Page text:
The Client-centred Blog
Sell the experience, not the concept
Several years ago I learned from master coach Steve Chandler his ‘Eighteen fearless disciplines’ for creating clients. He calls them disciplines because you actually have to practice them rather than just know the idea.
The first of these disciplines is ‘Sell the experience, not the concept’ and it can transform the way you conduct the process of engaging with new potential clients.
At the core of this discipline is that when you have a conversation with a new potential client you want their decision to be whether to continue working with you or not, rather than whether to start working with you. The more substance that the conversation has, the more value it delivers, then the more it will make sense to the potential client to continue and want more.
Understanding how to create value is underpinned by understanding what people are really buying, so let’s use some examples to illustrate this:
* People do not buy a drill because they want a drill. They want a hole that then leads to something else they want to accomplish.
* People do not go to the dentist because they enjoy having someone poke around inside their mouth. They go because they want to be pain free, have nice teeth and good health.
* People do not buy financial planning because they want a financial plan. They want peace of mind, security, freedom and so on (each client will have their own version of this).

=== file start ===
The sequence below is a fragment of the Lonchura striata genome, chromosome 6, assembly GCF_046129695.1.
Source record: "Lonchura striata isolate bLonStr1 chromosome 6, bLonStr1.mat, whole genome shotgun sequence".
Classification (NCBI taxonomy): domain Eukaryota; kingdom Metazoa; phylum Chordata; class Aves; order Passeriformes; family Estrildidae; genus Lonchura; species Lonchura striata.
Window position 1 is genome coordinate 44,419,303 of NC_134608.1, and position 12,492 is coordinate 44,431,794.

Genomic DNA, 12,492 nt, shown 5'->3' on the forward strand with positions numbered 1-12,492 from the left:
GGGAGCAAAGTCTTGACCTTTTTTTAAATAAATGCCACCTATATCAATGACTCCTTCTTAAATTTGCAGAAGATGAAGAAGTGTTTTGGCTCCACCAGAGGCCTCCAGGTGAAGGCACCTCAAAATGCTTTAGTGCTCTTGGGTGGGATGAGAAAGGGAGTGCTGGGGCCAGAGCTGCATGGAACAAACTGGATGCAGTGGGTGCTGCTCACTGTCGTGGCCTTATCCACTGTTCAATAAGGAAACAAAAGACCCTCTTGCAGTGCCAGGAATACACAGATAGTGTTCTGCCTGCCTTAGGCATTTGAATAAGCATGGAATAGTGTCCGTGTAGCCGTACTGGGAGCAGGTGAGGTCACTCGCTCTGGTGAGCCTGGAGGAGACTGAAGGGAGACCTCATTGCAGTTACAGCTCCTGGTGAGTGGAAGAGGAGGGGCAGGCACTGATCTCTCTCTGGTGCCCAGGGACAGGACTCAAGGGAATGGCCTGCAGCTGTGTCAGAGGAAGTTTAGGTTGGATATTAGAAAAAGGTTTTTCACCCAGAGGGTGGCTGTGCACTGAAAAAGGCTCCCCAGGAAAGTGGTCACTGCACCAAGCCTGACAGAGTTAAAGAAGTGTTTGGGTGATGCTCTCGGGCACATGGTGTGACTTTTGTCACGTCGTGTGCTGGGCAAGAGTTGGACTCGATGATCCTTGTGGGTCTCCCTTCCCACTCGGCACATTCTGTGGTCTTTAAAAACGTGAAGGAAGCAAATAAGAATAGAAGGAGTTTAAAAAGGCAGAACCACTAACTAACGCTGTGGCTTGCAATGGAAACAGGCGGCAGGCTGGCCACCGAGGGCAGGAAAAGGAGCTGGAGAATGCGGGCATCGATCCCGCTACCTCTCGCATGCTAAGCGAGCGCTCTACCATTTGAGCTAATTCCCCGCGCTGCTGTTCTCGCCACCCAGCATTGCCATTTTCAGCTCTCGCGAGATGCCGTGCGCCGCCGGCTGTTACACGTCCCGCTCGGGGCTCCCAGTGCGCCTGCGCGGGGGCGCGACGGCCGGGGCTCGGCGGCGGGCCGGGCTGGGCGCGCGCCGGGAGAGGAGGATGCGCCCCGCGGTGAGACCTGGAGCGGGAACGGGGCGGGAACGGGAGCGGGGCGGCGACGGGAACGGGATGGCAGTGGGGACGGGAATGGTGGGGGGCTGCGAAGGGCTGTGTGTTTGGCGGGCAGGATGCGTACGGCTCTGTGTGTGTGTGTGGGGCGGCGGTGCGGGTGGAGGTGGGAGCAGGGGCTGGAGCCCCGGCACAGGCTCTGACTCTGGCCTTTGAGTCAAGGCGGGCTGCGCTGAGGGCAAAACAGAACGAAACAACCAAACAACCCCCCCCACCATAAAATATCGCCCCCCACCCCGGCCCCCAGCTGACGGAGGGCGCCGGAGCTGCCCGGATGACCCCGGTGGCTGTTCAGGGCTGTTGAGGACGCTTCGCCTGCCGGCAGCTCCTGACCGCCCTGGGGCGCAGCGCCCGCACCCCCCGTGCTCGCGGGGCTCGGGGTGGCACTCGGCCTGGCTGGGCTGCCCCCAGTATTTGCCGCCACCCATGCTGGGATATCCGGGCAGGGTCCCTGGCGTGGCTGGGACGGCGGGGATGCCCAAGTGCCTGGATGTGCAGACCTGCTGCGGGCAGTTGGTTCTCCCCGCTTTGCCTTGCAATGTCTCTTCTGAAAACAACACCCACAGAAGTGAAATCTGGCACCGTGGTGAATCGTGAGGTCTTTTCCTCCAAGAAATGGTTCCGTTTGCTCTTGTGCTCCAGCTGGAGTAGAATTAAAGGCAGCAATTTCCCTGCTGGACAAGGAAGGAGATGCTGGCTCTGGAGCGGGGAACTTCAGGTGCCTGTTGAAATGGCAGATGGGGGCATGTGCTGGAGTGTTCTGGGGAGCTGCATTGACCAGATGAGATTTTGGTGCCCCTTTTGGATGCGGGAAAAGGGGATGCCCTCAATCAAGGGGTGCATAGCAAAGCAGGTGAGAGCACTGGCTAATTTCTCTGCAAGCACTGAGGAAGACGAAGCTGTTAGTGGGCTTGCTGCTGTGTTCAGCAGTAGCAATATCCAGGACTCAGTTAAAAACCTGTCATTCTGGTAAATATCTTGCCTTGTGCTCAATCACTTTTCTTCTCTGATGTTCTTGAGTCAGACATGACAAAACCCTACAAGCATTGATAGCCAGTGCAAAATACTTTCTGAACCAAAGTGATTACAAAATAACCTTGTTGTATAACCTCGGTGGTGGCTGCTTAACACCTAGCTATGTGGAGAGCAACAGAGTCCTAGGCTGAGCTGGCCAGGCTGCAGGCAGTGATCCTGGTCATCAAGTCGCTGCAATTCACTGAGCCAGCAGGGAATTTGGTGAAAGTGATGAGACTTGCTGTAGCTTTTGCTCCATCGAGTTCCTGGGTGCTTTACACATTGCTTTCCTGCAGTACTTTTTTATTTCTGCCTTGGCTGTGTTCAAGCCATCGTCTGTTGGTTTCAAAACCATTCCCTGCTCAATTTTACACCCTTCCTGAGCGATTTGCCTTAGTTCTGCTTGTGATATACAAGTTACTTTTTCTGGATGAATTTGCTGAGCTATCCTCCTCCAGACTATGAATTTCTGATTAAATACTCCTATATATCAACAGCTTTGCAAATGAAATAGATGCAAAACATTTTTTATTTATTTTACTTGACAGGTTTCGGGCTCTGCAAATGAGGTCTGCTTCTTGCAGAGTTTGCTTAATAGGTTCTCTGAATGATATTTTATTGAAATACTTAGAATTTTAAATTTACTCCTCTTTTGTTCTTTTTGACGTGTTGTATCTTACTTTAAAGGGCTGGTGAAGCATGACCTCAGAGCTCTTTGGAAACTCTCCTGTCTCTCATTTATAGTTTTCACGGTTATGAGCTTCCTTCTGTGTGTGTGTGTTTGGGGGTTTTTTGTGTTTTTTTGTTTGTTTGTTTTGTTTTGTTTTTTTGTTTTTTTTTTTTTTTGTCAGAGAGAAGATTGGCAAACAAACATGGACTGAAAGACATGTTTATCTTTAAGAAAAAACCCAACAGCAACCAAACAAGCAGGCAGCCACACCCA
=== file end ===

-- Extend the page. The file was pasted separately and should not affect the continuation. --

A drill, dental treatment and financial planning are all a means to the end. They are not the end in itself. Powerful, value creating client conversations do not focus upon the means. Why would they?
Find out what the end is – what do they really want to achieve? What makes it important? Ultimately, what people buy are feelings. Imagine you wanted to purchase a new car. Would you want the dealer describing to you what it is like to drive the one you are interested in or would you want him or her to give you the key and let you actually drive it?
There is no feeling in the concept of something. Describing what it is like to drive a car has no feeling for the customer. But actually driving it does. The same applies to selling financial planning.
Powerful financial planners understand the value of creating an experience. They focus their attention upon finding out what someone really wants and they go deep into the clients world. They connect. They ask lots of questions and they listen.
You do not have to wait until someone is paying you before you serve them. You can begin from the very first moment. Just as motivational speaker Zig Ziglar once said “You can have everything in life you want, if you will just help other people get what they want.”
ABOUT THE AUTHOR
John Dashfield spent 14 years as a self-employed adviser. Since 2006 he has been a coach, mentor and author helping advisers create transformations in their business and personal lives.